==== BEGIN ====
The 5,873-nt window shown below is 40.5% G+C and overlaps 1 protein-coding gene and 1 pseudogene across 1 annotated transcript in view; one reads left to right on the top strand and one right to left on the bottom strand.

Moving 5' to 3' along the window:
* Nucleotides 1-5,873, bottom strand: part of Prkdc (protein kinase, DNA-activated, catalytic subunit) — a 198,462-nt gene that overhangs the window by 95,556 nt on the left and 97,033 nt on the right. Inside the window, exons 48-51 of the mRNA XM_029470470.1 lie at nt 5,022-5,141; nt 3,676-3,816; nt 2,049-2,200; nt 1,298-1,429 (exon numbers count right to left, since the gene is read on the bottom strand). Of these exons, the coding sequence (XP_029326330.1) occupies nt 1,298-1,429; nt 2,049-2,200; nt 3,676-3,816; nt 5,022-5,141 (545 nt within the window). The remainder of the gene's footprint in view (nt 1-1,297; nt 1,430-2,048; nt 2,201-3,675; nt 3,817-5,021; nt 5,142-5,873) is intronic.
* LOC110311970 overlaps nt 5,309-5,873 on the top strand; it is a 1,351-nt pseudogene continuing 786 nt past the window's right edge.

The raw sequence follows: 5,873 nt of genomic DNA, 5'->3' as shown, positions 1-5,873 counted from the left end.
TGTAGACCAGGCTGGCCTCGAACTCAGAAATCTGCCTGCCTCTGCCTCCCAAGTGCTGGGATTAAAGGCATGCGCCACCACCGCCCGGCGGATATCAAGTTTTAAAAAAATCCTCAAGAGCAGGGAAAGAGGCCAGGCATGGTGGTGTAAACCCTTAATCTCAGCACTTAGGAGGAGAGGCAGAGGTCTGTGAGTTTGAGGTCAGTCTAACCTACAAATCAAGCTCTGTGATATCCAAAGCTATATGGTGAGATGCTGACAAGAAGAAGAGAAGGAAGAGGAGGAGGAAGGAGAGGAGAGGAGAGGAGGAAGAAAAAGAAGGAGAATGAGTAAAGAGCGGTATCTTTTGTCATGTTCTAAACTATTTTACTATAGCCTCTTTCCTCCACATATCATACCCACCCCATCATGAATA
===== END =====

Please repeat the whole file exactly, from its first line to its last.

The 5,873-nt window shown below is 40.5% G+C and overlaps 1 protein-coding gene and 1 pseudogene across 1 annotated transcript in view; one reads left to right on the top strand and one right to left on the bottom strand.

Moving 5' to 3' along the window:
* Nucleotides 1-5,873, bottom strand: part of Prkdc (protein kinase, DNA-activated, catalytic subunit) — a 198,462-nt gene that overhangs the window by 95,556 nt on the left and 97,033 nt on the right. Inside the window, exons 48-51 of the mRNA XM_029470470.1 lie at nt 5,022-5,141; nt 3,676-3,816; nt 2,049-2,200; nt 1,298-1,429 (exon numbers count right to left, since the gene is read on the bottom strand). Of these exons, the coding sequence (XP_029326330.1) occupies nt 1,298-1,429; nt 2,049-2,200; nt 3,676-3,816; nt 5,022-5,141 (545 nt within the window). The remainder of the gene's footprint in view (nt 1-1,297; nt 1,430-2,048; nt 2,201-3,675; nt 3,817-5,021; nt 5,142-5,873) is intronic.
* LOC110311970 overlaps nt 5,309-5,873 on the top strand; it is a 1,351-nt pseudogene continuing 786 nt past the window's right edge.

The raw sequence follows: 5,873 nt of genomic DNA, 5'->3' as shown, positions 1-5,873 counted from the left end.
TGTAGACCAGGCTGGCCTCGAACTCAGAAATCTGCCTGCCTCTGCCTCCCAAGTGCTGGGATTAAAGGCATGCGCCACCACCGCCCGGCGGATATCAAGTTTTAAAAAAATCCTCAAGAGCAGGGAAAGAGGCCAGGCATGGTGGTGTAAACCCTTAATCTCAGCACTTAGGAGGAGAGGCAGAGGTCTGTGAGTTTGAGGTCAGTCTAACCTACAAATCAAGCTCTGTGATATCCAAAGCTATATGGTGAGATGCTGACAAGAAGAAGAGAAGGAAGAGGAGGAGGAAGGAGAGGAGAGGAGAGGAGGAAGAAAAAGAAGGAGAATGAGTAAAGAGCGGTATCTTTTGTCATGTTCTAAACTATTTTACTATAGCCTCTTTCCTCCACATATCATACCCACCCCATCATGAATA